Cryptocurrency is somewhat trendy, leading some to consider including cryptocurrency in their estate planning. You need to understand the tax consequences, legal issues, and how you hold your cryptocurrency if you plan to include it in your estate plan.
By the time you read this article, some of the laws concerning cryptocurrency will likely have changed. With legal matters in such a state of flux, you will want to work closely with a California estate planning attorney if you intend to have an estate plan that includes cryptocurrency. Here are three things you need to know about cryptocurrency and your estate plan:
Where or How You Store Your Cryptocurrency
Every now and then, a story hits the news about someone who died and their heirs could not access their cryptocurrency, even though the decedent intended to leave the cryptocurrency to their loved ones. You could have $1 billion worth of cryptocurrency, but if you do not make a plan for how your estate or beneficiaries will access these assets after your death, it could all be lost.
There are several options of how to store or hold your cryptocurrency, including a custodial wallet with a third-party like a crypto exchange; a cold wallet like a USB drive; a paper wallet that is actually a print-out of your crypto keys; and a hot wallet, in which you store your crypto online. Each of these options has a different level of risk if someone wants to steal your crypto.
For purposes of your estate planning, you will want to address two issues of cryptocurrency. One, choose a storage type that provides reasonable safeguards to prevent theft, either physical theft or hacking. Two, you need to include instructions on how to access the crypto. These instructions should be made a part of your estate plan. Obviously, since wills have to get filed in court, you do not want to include the instructions in a will.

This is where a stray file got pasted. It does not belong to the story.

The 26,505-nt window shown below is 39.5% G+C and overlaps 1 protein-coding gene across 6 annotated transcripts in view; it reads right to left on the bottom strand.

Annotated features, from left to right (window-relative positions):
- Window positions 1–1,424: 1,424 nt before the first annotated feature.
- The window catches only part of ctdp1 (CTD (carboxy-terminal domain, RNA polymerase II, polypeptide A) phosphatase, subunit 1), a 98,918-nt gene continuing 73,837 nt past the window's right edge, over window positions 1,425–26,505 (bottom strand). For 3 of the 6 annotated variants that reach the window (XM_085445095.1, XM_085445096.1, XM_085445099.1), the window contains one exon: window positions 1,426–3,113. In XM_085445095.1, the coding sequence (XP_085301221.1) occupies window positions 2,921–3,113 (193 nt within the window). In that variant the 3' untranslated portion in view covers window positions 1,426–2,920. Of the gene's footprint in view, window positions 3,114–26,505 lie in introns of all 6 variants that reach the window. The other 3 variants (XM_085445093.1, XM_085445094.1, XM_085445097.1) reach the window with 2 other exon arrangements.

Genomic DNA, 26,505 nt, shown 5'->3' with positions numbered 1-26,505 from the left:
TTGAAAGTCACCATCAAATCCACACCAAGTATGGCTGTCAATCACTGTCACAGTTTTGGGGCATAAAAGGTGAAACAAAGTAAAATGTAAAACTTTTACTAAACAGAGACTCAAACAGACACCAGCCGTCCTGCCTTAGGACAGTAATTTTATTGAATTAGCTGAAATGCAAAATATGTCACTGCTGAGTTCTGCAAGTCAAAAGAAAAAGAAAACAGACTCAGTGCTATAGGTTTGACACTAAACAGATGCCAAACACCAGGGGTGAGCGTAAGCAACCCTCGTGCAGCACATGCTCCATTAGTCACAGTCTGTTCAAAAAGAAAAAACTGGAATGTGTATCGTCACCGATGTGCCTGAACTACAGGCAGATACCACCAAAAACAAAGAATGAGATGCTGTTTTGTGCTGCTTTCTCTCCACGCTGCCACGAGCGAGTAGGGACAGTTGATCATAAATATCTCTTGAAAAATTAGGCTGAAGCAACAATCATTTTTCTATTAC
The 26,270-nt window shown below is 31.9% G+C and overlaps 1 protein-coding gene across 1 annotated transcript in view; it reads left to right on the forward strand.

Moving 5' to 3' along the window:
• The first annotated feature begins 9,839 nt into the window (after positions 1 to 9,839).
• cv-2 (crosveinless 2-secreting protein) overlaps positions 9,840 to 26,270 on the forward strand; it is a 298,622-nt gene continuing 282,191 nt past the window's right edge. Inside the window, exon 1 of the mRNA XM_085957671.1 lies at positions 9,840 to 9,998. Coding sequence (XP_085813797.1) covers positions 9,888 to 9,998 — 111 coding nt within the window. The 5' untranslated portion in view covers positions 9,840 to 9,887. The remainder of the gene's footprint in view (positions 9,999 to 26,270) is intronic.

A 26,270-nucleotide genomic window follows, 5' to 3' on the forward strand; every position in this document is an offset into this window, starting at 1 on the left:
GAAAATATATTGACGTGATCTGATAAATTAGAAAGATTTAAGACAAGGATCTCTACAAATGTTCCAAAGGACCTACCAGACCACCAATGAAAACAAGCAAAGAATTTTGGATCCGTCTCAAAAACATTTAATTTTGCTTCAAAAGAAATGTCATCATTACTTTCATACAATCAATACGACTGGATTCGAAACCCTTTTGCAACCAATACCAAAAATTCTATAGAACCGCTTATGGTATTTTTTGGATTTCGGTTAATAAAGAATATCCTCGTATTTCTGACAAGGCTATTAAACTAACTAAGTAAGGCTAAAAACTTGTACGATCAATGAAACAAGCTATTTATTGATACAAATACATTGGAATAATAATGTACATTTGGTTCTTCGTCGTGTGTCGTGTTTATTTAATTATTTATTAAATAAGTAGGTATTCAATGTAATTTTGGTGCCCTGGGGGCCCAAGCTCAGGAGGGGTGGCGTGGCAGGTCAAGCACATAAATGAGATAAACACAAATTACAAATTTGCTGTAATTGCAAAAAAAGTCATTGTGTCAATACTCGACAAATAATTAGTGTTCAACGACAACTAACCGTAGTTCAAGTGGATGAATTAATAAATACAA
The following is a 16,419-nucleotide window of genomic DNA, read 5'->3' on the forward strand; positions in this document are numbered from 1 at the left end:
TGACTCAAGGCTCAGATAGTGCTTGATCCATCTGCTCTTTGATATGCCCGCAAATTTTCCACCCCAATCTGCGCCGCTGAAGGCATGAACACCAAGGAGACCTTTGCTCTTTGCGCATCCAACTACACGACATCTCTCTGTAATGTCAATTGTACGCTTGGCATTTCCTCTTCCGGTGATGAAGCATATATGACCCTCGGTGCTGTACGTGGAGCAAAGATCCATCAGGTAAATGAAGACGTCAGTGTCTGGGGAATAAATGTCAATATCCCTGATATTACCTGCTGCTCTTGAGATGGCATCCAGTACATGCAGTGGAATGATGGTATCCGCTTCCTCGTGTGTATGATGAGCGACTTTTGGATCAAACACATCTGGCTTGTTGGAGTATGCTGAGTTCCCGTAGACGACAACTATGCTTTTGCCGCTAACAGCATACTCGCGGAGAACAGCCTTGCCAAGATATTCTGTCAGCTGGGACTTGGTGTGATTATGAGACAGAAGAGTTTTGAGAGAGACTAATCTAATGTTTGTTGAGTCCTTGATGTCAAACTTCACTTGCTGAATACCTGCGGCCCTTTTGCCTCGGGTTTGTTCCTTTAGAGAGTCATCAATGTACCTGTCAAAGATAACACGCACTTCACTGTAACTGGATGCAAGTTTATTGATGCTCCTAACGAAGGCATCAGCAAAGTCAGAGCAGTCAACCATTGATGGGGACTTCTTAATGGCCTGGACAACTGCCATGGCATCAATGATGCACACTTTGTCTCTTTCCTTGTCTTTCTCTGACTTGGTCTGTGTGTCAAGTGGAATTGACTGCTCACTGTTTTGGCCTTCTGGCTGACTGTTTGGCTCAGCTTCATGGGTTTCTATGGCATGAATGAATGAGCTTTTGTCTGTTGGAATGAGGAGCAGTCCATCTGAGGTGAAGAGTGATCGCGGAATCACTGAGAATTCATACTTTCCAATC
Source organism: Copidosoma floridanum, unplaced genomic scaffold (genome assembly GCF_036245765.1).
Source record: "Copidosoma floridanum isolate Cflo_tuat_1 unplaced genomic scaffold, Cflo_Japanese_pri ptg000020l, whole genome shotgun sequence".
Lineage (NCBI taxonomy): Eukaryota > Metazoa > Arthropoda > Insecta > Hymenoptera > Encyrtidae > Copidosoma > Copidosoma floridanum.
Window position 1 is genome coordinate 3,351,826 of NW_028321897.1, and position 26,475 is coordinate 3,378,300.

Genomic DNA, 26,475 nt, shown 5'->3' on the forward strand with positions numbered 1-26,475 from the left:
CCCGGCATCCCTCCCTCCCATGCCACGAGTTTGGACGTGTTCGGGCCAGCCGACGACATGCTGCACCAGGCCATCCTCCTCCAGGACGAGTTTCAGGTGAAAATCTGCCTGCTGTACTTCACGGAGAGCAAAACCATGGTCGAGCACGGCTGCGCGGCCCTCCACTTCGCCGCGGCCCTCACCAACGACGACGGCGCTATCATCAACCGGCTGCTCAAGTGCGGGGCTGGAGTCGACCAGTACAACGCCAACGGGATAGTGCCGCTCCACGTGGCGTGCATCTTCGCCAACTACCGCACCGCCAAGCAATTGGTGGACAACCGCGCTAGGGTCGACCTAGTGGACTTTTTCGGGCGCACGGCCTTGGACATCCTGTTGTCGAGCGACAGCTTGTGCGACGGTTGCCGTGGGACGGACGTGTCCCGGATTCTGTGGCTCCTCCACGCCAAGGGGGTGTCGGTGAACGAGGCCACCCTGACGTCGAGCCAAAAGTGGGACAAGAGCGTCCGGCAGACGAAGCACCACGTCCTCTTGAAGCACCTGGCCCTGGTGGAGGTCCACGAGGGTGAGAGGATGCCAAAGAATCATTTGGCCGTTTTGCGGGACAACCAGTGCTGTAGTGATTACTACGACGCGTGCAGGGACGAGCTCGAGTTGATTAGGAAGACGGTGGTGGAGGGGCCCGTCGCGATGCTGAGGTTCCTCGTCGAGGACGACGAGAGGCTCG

Legal Issues of Cryptocurrency and Estate Planning
One of the original appeals of cryptocurrency was the claim that no government and no laws could control cryptocurrency. While that was never quite accurate, it is becoming less accurate with every passing day.
Legislatures worldwide are struggling to understand and regulate cryptocurrency. As the laws governing cryptocurrency evolve, you will want to keep on top of any legal developments and evaluate how those laws could impact the value of using cryptocurrency in your estate plan. One way to accomplish that goal is to work with a California estate planning attorney who understands cryptocurrency laws.
Tax Consequences of Cryptocurrency
A lot of people claimed that no government could impose taxes on cryptocurrency because it operated outside of any geographic territory, thereby leaving no country with jurisdiction over the asset. In reality, buying, selling, and trading cryptocurrency can and does have tax consequences. Also, using cryptocurrency to purchase items can have tax consequences. Governments are getting better at tracking these transactions. If cryptocurrency is a part of your estate plan and your estate gets hit with a large tax bill for unpaid tax obligations, this tax liability could diminish the size of your estate and decrease the amount of assets you can pass on to your loved ones. You will want to talk to a California estate planning attorney about the issues inherent in using cryptocurrency in your estate plan. Get in touch with our office today for legal assistance, we gladly offer a free consultation.